There are two distinct parts to being semi-retired.
There’s the incredibly smug “retired” bit, where you spend your weekdays flaunting your freedom. Being able to see sold-out exhibitions, going for a slap-up afternoon tea just because you fancy eating miniature food, or starting cocktail o’clock at 3pm on a Tuesday… It doesn’t really matter what you do – all that matters is (1) you’re not at work and (2) you make sure everyone knows it. You know you’re doing great at this bit when your nearest and dearest regularly tell you via facebook to stop showing off and get a bloody job.
And then there’s the less smug “semi” bit. Which basically translates as not having enough money to actually retire. And then translates as having to email all your mates and former colleagues and random people you once met at a work “do”, to ask them if they have any work that they need help with. And finally translates as ringing round various temp agencies to tell them that you pack a mean 70-words-per-minute and surely somebody, somewhere needs a jaded former lawyer with an acute allergy to hard work??
Six months into the new lifestyle and time to take stock. For anyone watching my progress with (a) a view to jacking it in and living the dream, or (b) anticipatory schadenfreude, here’s a list of the highs and lows so far, to help you make your mind up.
- leaving my job and being able to leave all the accumulated stress and mental energy behind. I expected there to be a time-lag between physically quitting and mentally quitting. As it turned out, I seemed to shrug it off as I walked out the door. See ya, suckers!
- how incredibly supportive and enthusiastic everyone has been. And also how my decision seems to have positively rubbed off on other people, even without my doing anything. I don’t think that I’ve made it look particularly easy, but I think I have shown that there is an alternative to what we’ve been sold.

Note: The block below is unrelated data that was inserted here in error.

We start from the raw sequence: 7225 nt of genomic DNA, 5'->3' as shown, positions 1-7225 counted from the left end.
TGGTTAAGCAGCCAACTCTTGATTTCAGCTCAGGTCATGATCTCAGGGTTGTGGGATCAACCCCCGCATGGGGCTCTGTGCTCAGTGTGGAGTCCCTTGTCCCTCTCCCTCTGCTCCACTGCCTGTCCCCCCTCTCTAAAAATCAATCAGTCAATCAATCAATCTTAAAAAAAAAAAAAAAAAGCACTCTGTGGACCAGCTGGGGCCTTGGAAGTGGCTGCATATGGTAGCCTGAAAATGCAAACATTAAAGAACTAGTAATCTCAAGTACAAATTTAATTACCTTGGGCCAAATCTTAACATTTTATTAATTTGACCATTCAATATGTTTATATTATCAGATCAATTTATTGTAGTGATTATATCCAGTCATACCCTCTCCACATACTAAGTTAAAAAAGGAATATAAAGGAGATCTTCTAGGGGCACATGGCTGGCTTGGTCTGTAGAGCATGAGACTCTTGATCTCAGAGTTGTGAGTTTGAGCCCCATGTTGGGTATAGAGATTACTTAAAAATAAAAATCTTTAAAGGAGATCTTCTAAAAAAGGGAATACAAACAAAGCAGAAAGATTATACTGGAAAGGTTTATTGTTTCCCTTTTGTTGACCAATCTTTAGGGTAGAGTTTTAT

- being able to go full olympics last summer and being massively over-excited every day for the best part of a couple of months. Typically whilst wearing ridiculous union-jack-emblazoned outfits.
- going to bed at 2am and getting up at 10am. Much more in tune with my body’s natural sleep/wake cycle. And nothing good happens before 10am. Fact.
- getting very carried away with new business ideas, before either forgetting them (see above high re: 2am bedtime) or realising that they lack the vital money-making element.
- losing my blackberry tic. You know, that involuntary twitch every time you see the notification light flash. And the Tourette’s that seemed to accompany it. That’s disappeared too.
- the month spent horizontal in the Indian sunshine. Aside from the karma drama and the fear that all that lounging would result in muscle wastage rendering me unable to walk, it was wonderful to escape the winter grims.
the lows (regrets, I’ve had a few; but then again, too few to mention…)
- the lost passport f***-up, practically doubling the cost of my India trip. Idiot. And yes, my passport is in a very safe place now.
- the ever-lurking spectre of anxiety about money. Which starts from fair-enough resolutions not to spend quite so much on cocktails. But which quickly spirals to resenting paying for essentials like shower gel and toothpaste.
- not getting the Friday feeling anymore.
- the occasional bouts of self-doubt which, if left unchecked, descend into abject fear and disillusionment over your complete lack of purpose in life. Daytime TV feeds this. Avoid anything involving homes under a hammer, bargain hunting or escaping to the country. They will only highlight that your life has no meaning.
Since nobody seems in a hurry to get me back to work, I’ll probably focus on the retired bit for a little while longer. Starting with a week in the Lake District next week. Smug enough for you??
One thought on “highs and lows of semi-retirement”
I read a very good book once, called willing slaves by Madeleine bunting. It talks about the modern work ethic (very target driven) and how it’s evolved; To our attitudes to work today. Reading it can either give you the impetus to leave your job; or make you very angry!